I’ve been tempted to join societies such as The Letter Box Study Group, having found a rare example of an Edward VIII pillar box in Prior Road in Sunningdale see HERE, and a Victoria one in Crawley Ridge. The Pill Box Study Group also interests me, as I have an odd, to my wife anyway, fascination for these war time relics.
Thanks to Ferrers who commented, see below, on my brief article about Blackhill Water Tower in Bagshot heath.
Dr. Barry Barton, author of “Water Towers of Britain” has a build date of 1923.
Dr. Micheal Gould and Dr. David Cleland in their paper “Development of design form of reinforced concrete water towers” give the capacity of this tower as 200,000 gallons.
That is the sum total of information that I have on this tower.
Ferrers, British Water Tower Appreciation Society (Archives)
So, wonderefully, now you know there’s a apprecition society for Water Towers.
Stonehenge is a prehistoric monument in Wiltshire that is estimated to be over 5,000 years old.
What visitors see today is the product of archaelogical work to stabilise and re-erect the stones in the early part of the 20th Century, where for example in 1901 one of the sarsen stones and its lintel had fallen down, leading to the straightening of a large leaning trilithon.
Between 1919 and 1926 the south-eastern half of the monument was excavated and further work carried out to re-erect some of the stones, In the 1950’s further extensive excavation and renovation was carried out.
Thought you might like to see some images of these works. See these English Heritage document for more information on: the World War I Aerodrome, and Historic England reports, including one on Restoring Stonehenge.
For 25 years the Royal Logistic Corps Museum has had its home in Deepcut. Along with the closure of Princess Royal Barracks, the museum is heading for a new home at Worthy Down Barracks near Winchester.
The Museum will close to the public on October 31st 2019, after which its contents will be progressively transferred to its new home, which is expected to open in spring of 2021.
If you haven’t previously visited the museum in Deepcut now is a good time to go. Here are a few photos I took of the museum last week.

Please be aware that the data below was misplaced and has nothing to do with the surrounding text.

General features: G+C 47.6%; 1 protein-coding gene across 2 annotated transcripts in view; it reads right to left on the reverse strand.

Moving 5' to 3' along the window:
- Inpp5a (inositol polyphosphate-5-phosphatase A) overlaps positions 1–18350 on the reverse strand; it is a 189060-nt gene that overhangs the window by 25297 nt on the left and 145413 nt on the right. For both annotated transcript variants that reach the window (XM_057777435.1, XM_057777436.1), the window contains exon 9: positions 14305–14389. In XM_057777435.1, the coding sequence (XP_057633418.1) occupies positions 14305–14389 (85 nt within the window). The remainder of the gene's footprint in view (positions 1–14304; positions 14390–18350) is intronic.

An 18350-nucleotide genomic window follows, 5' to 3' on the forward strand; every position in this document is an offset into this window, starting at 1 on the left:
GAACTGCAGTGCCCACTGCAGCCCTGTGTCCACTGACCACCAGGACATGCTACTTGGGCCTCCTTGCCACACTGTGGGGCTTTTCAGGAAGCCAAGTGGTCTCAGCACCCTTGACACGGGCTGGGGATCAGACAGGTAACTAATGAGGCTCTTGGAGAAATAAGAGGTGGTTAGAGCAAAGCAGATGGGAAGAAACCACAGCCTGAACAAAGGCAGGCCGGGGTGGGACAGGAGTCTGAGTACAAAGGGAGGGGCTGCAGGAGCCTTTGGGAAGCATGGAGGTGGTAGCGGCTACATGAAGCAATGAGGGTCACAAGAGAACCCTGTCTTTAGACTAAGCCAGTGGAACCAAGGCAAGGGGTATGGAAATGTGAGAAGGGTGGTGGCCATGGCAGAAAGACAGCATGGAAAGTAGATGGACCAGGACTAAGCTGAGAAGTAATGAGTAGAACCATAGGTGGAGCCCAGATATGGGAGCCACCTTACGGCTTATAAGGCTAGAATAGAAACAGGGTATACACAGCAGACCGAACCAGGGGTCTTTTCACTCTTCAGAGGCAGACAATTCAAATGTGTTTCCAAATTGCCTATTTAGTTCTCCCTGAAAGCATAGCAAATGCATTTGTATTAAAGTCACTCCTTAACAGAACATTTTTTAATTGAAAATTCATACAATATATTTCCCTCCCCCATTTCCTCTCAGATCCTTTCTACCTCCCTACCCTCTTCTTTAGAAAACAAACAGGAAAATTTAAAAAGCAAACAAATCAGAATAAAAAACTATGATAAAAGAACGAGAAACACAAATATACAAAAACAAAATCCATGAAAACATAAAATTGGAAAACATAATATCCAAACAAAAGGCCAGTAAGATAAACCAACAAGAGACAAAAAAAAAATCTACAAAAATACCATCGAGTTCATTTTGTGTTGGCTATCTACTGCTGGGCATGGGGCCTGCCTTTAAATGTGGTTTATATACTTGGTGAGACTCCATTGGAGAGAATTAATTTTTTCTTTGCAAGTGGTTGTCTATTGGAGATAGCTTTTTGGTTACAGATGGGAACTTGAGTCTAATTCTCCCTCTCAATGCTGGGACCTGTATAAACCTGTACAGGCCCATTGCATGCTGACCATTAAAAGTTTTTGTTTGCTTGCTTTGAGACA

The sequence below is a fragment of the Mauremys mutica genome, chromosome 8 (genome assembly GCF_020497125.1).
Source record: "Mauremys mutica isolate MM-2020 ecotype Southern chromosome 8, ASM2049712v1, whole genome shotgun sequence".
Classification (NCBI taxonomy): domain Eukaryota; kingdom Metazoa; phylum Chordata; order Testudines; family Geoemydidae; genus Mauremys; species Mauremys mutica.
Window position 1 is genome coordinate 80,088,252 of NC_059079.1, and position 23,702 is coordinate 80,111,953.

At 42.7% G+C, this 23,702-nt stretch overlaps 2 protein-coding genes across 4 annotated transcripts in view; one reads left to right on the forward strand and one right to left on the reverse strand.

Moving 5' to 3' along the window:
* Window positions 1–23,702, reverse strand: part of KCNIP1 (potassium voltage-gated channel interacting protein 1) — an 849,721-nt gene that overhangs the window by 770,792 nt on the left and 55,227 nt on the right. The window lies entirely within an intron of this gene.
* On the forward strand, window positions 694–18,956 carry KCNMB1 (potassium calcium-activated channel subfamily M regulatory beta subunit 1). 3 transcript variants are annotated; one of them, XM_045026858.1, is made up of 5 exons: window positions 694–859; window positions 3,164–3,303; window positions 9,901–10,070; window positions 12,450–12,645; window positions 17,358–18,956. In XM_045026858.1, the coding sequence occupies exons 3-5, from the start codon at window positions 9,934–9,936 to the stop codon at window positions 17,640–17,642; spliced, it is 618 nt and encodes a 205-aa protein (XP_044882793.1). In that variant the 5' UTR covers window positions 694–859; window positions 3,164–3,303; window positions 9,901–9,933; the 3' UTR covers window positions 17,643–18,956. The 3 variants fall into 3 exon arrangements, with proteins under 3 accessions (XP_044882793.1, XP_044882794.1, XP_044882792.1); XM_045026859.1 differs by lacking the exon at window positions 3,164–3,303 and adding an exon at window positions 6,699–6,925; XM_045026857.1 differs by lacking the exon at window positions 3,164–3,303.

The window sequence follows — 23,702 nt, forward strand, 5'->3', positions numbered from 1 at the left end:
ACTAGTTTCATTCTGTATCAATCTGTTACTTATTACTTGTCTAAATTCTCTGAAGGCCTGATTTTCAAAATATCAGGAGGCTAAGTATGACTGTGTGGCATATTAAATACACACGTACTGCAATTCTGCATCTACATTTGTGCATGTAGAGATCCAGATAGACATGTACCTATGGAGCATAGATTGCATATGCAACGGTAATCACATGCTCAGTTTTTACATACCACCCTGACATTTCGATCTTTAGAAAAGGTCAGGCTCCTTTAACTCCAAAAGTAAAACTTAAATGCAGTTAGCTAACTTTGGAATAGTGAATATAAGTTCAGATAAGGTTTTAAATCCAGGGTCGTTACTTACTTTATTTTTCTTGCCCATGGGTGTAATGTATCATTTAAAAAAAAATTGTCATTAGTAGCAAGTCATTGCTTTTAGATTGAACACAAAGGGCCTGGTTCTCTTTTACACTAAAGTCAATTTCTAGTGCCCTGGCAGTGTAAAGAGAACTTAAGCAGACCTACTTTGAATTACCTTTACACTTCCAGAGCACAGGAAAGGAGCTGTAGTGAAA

While idly scrolling through a Twitter feed I came upon this from Jill Rutter, Director of Strategy and Relationships @BritishFuture.
One of the likes on Jill’s tweet is mine. Meanwhile, I looked up both facts, and was mildly surprised that the modern pencil was invented in the UK. There’s a Pencil Museum in Keswick in the Lake District. This is taken from Quora,
Now about the steel pen nib, another piece of British inventiveness, about which I did know. There are numerous sources on the invention of the steel pen nib. I’ve chosen this one from The Journal Shop,
There’s museum for pen nibs. It’s the Pen Museum in the Jewellery Quarter in Birmingham. I’ve not been to either museum, something I think I should correct.
It’s not too early to begin your planning for visits to places in the national Heritage Open Days. There are plenty of places to visit. We’ve enjoyed many of them, even events further afield, as sadly, the map only shows a couple of events in Surrey Heath. Click on map to visit the website.
At the beginning of July I wrote about our taking a mini-adventure to the Isle of Thanet and hopefully to see some sound mirrors up close.
How lucky we were, the weather was fine, and we saw much that was new to us. We based ourselves in Ramsgate, which has a busy little harbour, plenty of eateries, and has attractive regency and Victorian buildings that have so often been demollished elsewhere in the country.
One of the main items on our agenda was to visit the recently uncovered first World War sound mirrors on the White Cliffs near Dover.
Built as aircraft and airship early warning devices for coastal towns between 1915 and 1930, parabolic sound mirrors concentrate sound waves enabling detection of incoming enemy aircraft. They were developed from sound ranging experiments during WW1 to fix the postion of enemy gun batteries by plotting the sound of gunfire. Many of the 20 or so sound mirrors survive being located in quiet and out-of-the-way places. They became redundant as the speed of aircraft increased such that the amount of early warning time became so small as to be of little benefit, and the arrival of the more efficient radar.
Two sound mirrors at Fan Bay near Dover were covered up by Kent County Council in 1970’s along with all evidence of adjacent three coastal gun batteries to rid the coast of unsightly redundant wartime buildings and tunnels. In 2012 the National Trust acquired a stretch of the White Cliffs coast and knowing that gun emplacement, searchights and tunnels existed at Fan Bay decided to open them as a tourist attraction. These are the photos of our visit to the Fan Bay Deep Shelter and Sound Mirrors. [More info about sound mirrors can be found HERE, and HERE and HERE].